Albumin – Naturally designed for stabilization and delivery of pharmaceuticals

Human serum albumin (HSA) is the most abundant protein in human blood, constituting approximately half of the total plasma proteins. Albumin is responsible for maintaining oncotic pressure, plasma pH and distribution of a variety of molecules, making it a very well-studied protein.

It is an outdated perception that the complete picture of albumin has been uncovered. With more than 30 years of experience working with albumin and its biology, we can safely say that we have only just begun to unlock the vast potential of this unique molecule and its exceptional biological relevance.

The structure of albumin gives it excellent stability, making it resilient to environmental stress both outside and inside the body.

Medical use of human serum albumin

Albumin has a long history of medical use dating from the 1940’s. Originally prepared from pooled plasma, its unique properties have been exploited in a range of medical applications including plasma volume expansion, the treatment of sepsis (read more), detoxification, imaging and diagnostics, medical device coating and therapeutic peptide and protein stabilization.

Research around the albumin molecule and its biology has increased dramatically during the past decade (read more). Several albumin binding proteins and receptors have been identified, and it has been demonstrated that these play an important role in the transport of albumin between different compartments, as well as its internalization, degradation, salvage and recycling. Most well understood is the interaction of albumin with the neonatal Fc receptor (FcRn) and the impact that this receptor has on the long serum half-life of albumin (approximately three weeks).

 

Molecular structure of human serum albumin. Albumin is a simple, highly charged, low immunogenic polypeptide of nearly 70kDa comprising two thirds alpha-helix and 17 disulphide bonds. Consequently, albumin is highly stable and very soluble; albumin can be concentrated to over 250g/L and is stable at this high concentration for many years. Driven by its ability to bind a range of ligands including metal ions, hormones, bilirubin, haemin and a range of hydrophobic molecules including fatty acids and drugs, albumin is considered the natural drug carrier (Sleep, Albumin and its application in drug delivery, Expert Opinion in Drug Delivery;12(5):793-812)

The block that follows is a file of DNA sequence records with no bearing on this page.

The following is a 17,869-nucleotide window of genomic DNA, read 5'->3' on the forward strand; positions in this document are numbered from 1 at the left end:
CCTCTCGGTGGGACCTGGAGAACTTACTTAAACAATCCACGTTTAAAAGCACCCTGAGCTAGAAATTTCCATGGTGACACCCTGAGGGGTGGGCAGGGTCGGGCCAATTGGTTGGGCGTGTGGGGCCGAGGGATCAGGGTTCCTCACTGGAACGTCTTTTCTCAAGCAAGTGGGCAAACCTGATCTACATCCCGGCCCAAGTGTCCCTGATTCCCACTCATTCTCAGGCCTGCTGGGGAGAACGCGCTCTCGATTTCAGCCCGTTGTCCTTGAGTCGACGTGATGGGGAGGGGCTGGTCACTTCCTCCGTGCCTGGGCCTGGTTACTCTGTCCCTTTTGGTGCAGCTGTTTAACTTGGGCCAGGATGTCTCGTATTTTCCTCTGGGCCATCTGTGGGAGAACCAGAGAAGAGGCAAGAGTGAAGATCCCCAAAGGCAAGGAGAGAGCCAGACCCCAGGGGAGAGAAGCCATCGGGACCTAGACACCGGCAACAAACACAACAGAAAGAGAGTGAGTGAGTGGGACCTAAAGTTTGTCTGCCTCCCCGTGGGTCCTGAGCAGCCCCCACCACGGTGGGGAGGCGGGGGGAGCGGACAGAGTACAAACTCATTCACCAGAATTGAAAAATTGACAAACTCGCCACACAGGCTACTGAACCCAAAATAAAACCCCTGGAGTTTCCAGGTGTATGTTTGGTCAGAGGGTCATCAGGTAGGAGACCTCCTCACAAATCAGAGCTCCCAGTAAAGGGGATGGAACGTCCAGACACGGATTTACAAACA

Molecular structure of human serum albumin. Albumin is a simple, highly charged, low immunogenic polypeptide of nearly 70kDa comprising two thirds alpha-helix and 17 disulphide bonds. Consequently, albumin is highly stable and very soluble; albumin can be concentrated to over 250g/L and is stable at this high concentration for many years. Driven by its ability to bind a range of ligands including metal ions, hormones, bilirubin, haemin and a range of hydrophobic molecules including fatty acids and drugs, albumin is considered the natural drug carrier (Sleep, Albumin and its application in drug delivery, Expert Opinion in Drug Delivery;12(5):793-812)

Recombinant human albumin

Driven by the desire for high quality, human- and animal-component free albumin products, structurally and functionally equivalent recombinant versions to HSA have been developed over the past decades. HSA prepared from plasma present different genetic variants and exhibit varying degrees of N-terminal truncation, glycation and oxidation due to the extracted albumins extended residence time in the body. Unlike HSA, recombinant human albumin (rAlb) products have a remarkably high and consistent quality profile.

Read more about our Recombumin® portfolio of rAlb products, formulated to maintain the unique properties of natural human albumin to enhance protein & peptide formulation, vaccine stabilization and cell therapy processing.

VISIT THE ALBUMEDIX BOOKSHELF

Here you will find scientific papers authored and co-authored by some of Albumedix's leading scientists as well as our collaborators and partners.

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Albumin-enabled therapeutics

Given its intrinsic biochemical and biophysical properties, albumin has been successfully employed for many years in the development and manufacturing of biopharmaceutical drugs. Today, several albumin-enabled therapeutics are commercialized and offer game-changing treatment options to patients around the world; achievable through the therapeutically enhancing and supportive effect of albumin and pioneering albumin-based technologies.

With more than 30 years of scientific knowledge on the unique biology of albumin, and a dedication to better health, we have developed a proprietary albumin-based drug enhancing technology platform, Veltis®, for the creation of safer and more effective biotherapeutics.

Read more about our Veltis technology platform, and how partners are leveraging this technology (pipeline) in their development of differentiated biopharmaceuticals for increased therapeutic impact and ultimately improved patient quality of life.